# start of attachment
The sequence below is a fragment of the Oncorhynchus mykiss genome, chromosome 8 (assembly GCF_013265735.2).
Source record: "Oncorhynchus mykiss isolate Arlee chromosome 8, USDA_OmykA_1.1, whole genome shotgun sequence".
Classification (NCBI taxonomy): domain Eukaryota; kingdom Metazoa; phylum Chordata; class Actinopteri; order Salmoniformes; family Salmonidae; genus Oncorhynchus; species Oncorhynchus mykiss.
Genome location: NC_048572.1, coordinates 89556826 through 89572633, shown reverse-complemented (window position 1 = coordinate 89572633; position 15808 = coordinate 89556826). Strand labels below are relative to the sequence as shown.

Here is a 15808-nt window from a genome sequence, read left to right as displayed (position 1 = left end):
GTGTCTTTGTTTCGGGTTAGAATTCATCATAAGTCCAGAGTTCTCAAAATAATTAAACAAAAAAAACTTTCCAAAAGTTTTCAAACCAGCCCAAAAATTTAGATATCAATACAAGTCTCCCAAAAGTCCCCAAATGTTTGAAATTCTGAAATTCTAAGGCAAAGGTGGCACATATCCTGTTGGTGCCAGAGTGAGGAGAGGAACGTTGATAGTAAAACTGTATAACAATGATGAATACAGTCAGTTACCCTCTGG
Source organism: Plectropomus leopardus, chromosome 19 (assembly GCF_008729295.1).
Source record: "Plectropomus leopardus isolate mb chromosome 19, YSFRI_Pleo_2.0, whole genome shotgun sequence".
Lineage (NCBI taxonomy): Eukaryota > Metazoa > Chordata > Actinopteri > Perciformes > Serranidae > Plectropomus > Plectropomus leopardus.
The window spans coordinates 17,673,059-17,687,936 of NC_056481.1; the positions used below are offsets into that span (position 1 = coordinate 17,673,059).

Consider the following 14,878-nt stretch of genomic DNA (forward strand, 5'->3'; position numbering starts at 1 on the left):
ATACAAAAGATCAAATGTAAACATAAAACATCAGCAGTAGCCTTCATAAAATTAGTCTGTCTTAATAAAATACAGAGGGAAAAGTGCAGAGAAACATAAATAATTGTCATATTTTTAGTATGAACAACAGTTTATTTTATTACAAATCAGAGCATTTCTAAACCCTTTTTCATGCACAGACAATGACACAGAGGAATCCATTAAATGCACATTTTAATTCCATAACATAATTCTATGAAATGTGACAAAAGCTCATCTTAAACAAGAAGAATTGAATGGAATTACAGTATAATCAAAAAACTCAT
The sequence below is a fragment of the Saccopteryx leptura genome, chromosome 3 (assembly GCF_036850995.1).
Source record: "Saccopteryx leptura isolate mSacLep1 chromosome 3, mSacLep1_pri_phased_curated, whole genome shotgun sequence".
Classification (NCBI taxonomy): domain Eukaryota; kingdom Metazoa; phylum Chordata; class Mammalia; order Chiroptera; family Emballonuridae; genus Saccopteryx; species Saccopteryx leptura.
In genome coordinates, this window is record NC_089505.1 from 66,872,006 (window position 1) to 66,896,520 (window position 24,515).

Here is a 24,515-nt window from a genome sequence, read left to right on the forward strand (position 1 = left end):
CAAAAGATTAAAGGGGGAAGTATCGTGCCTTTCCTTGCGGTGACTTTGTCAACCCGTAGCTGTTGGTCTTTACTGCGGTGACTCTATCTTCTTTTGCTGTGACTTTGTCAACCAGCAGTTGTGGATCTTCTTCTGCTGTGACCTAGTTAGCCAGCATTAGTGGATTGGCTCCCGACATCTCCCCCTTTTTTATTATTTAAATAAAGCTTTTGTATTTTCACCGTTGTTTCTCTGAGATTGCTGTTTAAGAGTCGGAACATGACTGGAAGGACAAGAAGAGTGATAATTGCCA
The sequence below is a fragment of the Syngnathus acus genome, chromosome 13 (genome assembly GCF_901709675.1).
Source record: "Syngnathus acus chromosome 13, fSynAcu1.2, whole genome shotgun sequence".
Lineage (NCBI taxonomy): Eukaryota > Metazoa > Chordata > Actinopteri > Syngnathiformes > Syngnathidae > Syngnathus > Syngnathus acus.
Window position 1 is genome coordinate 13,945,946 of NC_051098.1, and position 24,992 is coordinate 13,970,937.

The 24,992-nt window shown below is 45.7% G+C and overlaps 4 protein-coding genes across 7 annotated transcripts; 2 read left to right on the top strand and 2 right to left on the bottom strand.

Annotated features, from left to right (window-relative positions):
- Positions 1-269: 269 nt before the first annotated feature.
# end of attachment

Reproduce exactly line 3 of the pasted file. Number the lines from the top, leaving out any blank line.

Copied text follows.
Classification (NCBI taxonomy): domain Eukaryota; kingdom Metazoa; phylum Chordata; class Actinopteri; order Salmoniformes; family Salmonidae; genus Oncorhynchus; species Oncorhynchus mykiss.